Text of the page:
Labour Day nostalgia

By Raffique Shah
June 26, 2024

Raffique ShahI must confess that I feel nostalgic every year when Labour Day comes around. I wasn’t there in 1972 when June 19 was first declared a national holiday. The government of Dr Eric Williams had conveniently avoided recognition of the significance of June 19 to the history of labour and the country as a whole.

Most people who know anything about the significance of that date will know it was when Tubal Uriah Butler, who is seen as the father of radical labour, triggered a national strike by asking a large crowd of workers assembled in Fyzabad for a meeting if he should subject himself to being arrested by Police Corporal Charlie King, a powerfully stupid man who brandished a pair of handcuffs and the arrest warrant.

The crowd responded with a deafening, “No!” King persisted. Upstairs Bhola’s shop he attempted to arrest Butler, but he was savaged by workers and lay dead downstairs the building, not far from the junction named for him.

I am nostalgic because I miss the camaraderie that existed among radical labour luminaries in that early period. I am not being judgmental of labour as it stands today when some leaders stand on the platform and openly genuflect to politicians as if they were champions of the never-ending fight for reasonable levels of compensation and improved working conditions.

Organised trade unions have a relatively short history in Trinidad and Tobago. But their history in Britain is a long one on which those in British colonies like ours patterned their structures, their approach to capital, and the employer class, and how they treat with and are treated by the captains of industry and politicians in power and not in power.

Dr Williams in his day did not have the experience and shop-floor history that could have made his interaction with unionists less awkward than they seemed to be. I have long held the view that Williams’s early life was spent in middle-class seclusion. This was a feature of the aspiring Afro and Indo upper classes. In his case he was undoubtedly a bright student but, as he grew older, his keepers, meaning his family and high-ranking academics, helped chart the lives of their brilliant sons and daughters such as Eric Williams from Woodbrook, towards leadership of the country.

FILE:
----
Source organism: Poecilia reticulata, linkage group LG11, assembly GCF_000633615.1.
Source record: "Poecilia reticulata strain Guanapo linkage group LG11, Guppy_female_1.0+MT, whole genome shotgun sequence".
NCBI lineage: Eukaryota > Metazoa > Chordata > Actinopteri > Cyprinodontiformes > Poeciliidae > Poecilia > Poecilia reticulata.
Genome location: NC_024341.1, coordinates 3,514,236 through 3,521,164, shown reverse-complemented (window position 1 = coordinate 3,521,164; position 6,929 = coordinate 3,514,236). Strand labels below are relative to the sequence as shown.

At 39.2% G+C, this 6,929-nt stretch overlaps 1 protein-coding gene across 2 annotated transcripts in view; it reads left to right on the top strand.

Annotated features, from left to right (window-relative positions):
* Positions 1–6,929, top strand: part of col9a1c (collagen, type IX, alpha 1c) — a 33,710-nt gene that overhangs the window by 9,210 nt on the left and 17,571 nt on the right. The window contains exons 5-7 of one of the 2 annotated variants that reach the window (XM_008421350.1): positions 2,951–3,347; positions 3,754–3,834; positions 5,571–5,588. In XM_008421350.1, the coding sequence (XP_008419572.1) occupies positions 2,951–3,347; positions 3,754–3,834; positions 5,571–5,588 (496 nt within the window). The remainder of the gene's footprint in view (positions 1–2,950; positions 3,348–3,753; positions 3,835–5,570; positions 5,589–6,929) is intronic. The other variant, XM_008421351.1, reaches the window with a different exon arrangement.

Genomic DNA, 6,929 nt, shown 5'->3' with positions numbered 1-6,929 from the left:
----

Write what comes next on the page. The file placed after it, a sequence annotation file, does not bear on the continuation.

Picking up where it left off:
Fast forward to Williams at Oxford University on a scholarship. There he encountered like-minded non-Caucasians who were not merely attending Ivy League colleges but, like him, they were being prepared to govern their countries when they returned home. For them, the unionist types were pests who needed to be controlled. Nothing more, nothing less. When he became the prime minister he probably never thought he’d ever have to deal with such people in his life. In reality, he had to interact with them. That accounts for the presence in the upper reaches of the PNM of men and women who had grown up living among the militants and ideologues, as well as the grassroots who could groom the PM to converse with influential leaders and managers in our society.

Among trade unionists many had been drafted into the orbits of international ideologies. The most prominent of these were branches of the AFL-CIO in America and the Trade Union Congress in Britain. The Russians were there, of course; the left and the right wings in the trade union movement were identifiable and they accounted for the yawning gaps in the labour movement.

In the early Labour Day activities in Fyzabad, large mainly North-based unions were conspicuously absent. They did not mix with the likes of Joe Young (TIWU), George Weekes (OWTU) and leaders such as Lyle Townsend (CWU) and your humble scribe Raffique Shah (president of the largest cane farmers union). I found this situation rather unusual. I could be called radical and I like being dubbed a revolutionary. I was not keen on marching with or dining with the likes of Carl Tull, Nathaniel Critchlow (NUGFW) and Ferdie Ferreira—the man whose influence was quite the opposite of his diminutive size, Francis Mungroo (SWWTU) and others who would all seem as being close with the ruling PNM. We would inevitably meet later in their life and my career.

Ivan Williams, on the other hand, was quite a different story. He was reputed to be one of Eric Williams’s closest aides in all the difficult urban housing settlements/developments that were notoriously branded crime hotspots from way back in the 1970s, maybe even before that. Ivan and Ferdie were the two PNM heavyweights who kept those communities in check. I never really got to know Ferdie well. He seemed to have me as someone to avoid. Ivan, on the other hand, was larger than life in many ways. I shall return to this unfinished story soon.

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